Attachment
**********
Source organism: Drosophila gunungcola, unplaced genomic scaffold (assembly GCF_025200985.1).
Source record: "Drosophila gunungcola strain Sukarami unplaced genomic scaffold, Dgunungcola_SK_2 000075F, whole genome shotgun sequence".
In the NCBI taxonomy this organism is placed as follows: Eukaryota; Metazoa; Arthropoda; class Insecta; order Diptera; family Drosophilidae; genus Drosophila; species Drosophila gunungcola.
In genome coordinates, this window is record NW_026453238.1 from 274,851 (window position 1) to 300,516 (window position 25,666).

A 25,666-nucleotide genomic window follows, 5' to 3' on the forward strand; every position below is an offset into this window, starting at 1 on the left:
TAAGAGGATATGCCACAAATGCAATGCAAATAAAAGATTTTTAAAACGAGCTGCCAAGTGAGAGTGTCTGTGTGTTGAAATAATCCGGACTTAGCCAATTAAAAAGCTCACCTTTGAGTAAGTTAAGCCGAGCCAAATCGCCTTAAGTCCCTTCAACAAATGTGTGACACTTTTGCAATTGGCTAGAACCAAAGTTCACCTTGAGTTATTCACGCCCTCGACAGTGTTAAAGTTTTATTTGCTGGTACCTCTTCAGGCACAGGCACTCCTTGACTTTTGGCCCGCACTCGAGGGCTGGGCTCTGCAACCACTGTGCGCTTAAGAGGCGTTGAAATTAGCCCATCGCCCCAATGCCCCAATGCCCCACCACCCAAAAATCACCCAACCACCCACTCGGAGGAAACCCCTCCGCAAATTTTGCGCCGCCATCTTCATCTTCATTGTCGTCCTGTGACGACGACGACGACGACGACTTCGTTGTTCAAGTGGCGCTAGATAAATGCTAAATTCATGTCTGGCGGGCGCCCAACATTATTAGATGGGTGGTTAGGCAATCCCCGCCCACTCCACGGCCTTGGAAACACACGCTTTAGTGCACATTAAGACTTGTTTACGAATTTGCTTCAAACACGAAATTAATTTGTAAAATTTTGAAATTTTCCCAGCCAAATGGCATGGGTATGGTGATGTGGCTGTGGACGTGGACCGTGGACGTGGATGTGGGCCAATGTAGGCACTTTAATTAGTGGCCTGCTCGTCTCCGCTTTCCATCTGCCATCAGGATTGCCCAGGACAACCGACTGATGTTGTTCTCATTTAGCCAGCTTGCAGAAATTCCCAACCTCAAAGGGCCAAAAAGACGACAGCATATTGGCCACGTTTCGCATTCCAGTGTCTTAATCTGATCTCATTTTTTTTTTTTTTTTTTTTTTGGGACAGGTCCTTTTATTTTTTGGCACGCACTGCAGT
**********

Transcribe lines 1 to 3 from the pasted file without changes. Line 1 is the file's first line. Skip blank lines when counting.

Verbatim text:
Source organism: Drosophila gunungcola, unplaced genomic scaffold (assembly GCF_025200985.1).
Source record: "Drosophila gunungcola strain Sukarami unplaced genomic scaffold, Dgunungcola_SK_2 000075F, whole genome shotgun sequence".
In the NCBI taxonomy this organism is placed as follows: Eukaryota; Metazoa; Arthropoda; class Insecta; order Diptera; family Drosophilidae; genus Drosophila; species Drosophila gunungcola.